Many visitors to Bwindi just track gorillas for one day and the UWA advises that they have a 98% success rate on people actually seeing gorillas. However, I’d come all this way and was not going to leave anything to chance so we’d secured permits for a second day of tracking. Feeling a little more confident as we approached day 2, we attended the compulsory briefing and today, our ranger-guide was called Boaz. We engaged a band of porters and set off directly from the park headquarters on foot, in search of the Rushegura group. The start of this hike was much easier—we were following a well worn trail and the terrain fairly flat and I was almost seduced into thinking this would be a dawdle! This part of the forest was totally different and stunningly beautiful with moss covered vines surely worthy of Tarzan and Jane. Then we descended a steep bank and had to cross a babbling brook and clamber up the other side—one porter pulling and the other pushing from behind! The trail disappeared and the vegetation became very dense. So much for my easy hike…
After only about an hour’s hike, again, we were very fortunate in being told that the trackers had located the gorillas and so we left the porters and bushwhacked our way through the forest. The first one I spotted was high up in a tree and then we saw a young baby swinging from a branch like low hanging fruit. We were on a steep slope and the gorillas were easily making their way through the forest with us in hot pursuit and not nearly as agile! These guys were constantly on the move, scampering up and down trees, in and out of the bushes and literally spread out all around us. It was exhilarating, but definitely more challenging than yesterday. Boaz was clearing brush and vines out of our way and suddenly he disrupted a nest of African bees. He screamed “run…bees on the rear…” realizing I was at the rear, I picked up the pace as best I could on an uphill ascent out of harms way! Apparently these bees are known for chasing after you. I’d stupidly left my gloves back with the porters so was clearing brambles from my path with bare hands. Pausing to catch my breath, and bathed in sweat, again gorillas were all around me. We eventually made our way out of the thicket we were in, although I suspect it was a circuitous route given the bee scare. Another magical hour passed all too quickly, but it was a totally different experience from that of yesterday and much more arduous.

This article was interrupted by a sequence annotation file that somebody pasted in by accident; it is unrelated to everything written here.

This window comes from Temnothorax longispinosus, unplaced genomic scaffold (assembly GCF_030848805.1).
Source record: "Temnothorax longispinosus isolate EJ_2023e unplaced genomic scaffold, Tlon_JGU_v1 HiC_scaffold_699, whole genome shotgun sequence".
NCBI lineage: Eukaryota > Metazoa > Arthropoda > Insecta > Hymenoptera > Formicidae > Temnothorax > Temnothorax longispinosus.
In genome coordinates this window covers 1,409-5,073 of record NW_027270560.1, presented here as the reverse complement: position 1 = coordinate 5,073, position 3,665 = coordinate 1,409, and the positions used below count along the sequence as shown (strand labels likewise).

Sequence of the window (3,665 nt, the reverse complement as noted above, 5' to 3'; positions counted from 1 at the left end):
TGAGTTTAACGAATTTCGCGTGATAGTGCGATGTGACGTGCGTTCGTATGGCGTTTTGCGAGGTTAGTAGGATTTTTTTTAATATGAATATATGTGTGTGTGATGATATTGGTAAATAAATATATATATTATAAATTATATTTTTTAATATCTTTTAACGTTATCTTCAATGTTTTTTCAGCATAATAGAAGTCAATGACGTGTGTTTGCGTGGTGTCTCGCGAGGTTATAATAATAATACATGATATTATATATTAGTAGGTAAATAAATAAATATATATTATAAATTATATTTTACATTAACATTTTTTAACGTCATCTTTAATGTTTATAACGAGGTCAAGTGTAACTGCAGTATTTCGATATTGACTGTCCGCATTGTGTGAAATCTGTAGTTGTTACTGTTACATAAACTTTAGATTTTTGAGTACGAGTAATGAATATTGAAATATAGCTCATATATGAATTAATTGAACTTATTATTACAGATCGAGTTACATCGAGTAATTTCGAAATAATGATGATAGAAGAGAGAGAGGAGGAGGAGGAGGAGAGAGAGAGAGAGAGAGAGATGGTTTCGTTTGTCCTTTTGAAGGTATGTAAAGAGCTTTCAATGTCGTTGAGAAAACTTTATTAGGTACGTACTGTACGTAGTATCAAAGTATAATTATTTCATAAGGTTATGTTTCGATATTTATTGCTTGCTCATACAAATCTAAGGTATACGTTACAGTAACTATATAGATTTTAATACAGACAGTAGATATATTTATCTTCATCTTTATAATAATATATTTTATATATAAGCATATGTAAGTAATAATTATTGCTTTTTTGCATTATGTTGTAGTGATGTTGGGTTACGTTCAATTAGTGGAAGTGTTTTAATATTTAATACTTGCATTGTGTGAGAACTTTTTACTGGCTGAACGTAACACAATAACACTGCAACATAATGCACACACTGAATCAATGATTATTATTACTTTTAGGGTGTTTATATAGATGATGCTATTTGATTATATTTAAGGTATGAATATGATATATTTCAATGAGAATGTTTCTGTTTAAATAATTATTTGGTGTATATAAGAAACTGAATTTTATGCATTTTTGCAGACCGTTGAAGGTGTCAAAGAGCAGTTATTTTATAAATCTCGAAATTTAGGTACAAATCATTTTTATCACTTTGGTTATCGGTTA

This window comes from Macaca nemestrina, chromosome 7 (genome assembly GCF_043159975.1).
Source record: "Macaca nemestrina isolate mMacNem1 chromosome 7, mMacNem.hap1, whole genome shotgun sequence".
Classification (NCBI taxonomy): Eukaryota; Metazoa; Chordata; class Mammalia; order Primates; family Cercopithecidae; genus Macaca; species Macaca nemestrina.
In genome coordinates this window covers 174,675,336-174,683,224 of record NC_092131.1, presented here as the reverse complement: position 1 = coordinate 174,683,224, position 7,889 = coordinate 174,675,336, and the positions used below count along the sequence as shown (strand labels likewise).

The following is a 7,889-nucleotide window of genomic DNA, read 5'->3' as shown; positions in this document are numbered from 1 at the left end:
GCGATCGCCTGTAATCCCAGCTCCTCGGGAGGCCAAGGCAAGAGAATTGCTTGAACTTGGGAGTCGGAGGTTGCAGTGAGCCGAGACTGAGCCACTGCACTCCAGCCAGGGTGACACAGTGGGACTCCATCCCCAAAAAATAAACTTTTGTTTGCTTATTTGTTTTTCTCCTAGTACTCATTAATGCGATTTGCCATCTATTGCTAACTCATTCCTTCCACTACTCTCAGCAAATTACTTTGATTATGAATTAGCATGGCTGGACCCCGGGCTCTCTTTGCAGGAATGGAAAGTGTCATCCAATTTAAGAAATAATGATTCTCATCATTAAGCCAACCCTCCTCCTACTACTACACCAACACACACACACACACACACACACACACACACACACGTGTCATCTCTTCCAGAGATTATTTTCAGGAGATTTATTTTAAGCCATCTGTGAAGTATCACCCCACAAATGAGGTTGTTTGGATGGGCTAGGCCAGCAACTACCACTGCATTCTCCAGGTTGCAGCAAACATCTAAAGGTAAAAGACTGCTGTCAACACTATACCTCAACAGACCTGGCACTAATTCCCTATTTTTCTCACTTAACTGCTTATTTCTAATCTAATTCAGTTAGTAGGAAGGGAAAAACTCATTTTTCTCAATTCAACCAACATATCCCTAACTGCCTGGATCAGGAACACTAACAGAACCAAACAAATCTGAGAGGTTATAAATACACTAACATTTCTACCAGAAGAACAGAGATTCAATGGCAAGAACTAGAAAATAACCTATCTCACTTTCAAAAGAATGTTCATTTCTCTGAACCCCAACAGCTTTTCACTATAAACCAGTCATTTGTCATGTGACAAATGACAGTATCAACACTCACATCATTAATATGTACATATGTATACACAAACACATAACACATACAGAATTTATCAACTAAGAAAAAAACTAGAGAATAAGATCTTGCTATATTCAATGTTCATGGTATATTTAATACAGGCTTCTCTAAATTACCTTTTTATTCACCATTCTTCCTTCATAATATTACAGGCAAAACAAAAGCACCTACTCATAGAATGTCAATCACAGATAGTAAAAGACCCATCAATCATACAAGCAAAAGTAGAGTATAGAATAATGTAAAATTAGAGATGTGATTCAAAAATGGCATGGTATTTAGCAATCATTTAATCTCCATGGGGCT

We opted to have lunch at the lodge today since we were so close and this afternoon all of us took advantage of the lodge’s resident masseuse, “Precious”, to sooth aching joints and muscles. We visited the local hospital and its adjacent nursing school which is one of the philanthropic projects that A&K support in Uganda. We were shown around the facility by executive director, Dr. Birunji, and he explained that one of their goals is to attract local women to deliver their babies in the hospital setting vs. at home in order to manage complications. It was very moving to hear him speak of both his trials and triumphs.
Our boots were meticulously cleaned and delivered to our tents in anticipation of packing for tomorrow’s departure. It was hard to believe that something I’d dreamed of doing for 25+ years was now a tangible memory and I was a bit sad to be leaving. I would have loved one more day with these amazing creatures. It had been physically challenging, but I did it! I also longed for time to see more of Uganda, all of the people we’d encountered were so nice and accommodating. In hindsight, it would have been nice to have a break day in-between the two tracks, just to relax a bit. We flew back to Entebbe and Ruth Williams from the A&K Uganda office joined us for a nice lunch at “Faze 3”, an open-air restaurant not far from the airport before heading back for our connection to Dubai. I left with a heavy, but very full, heart.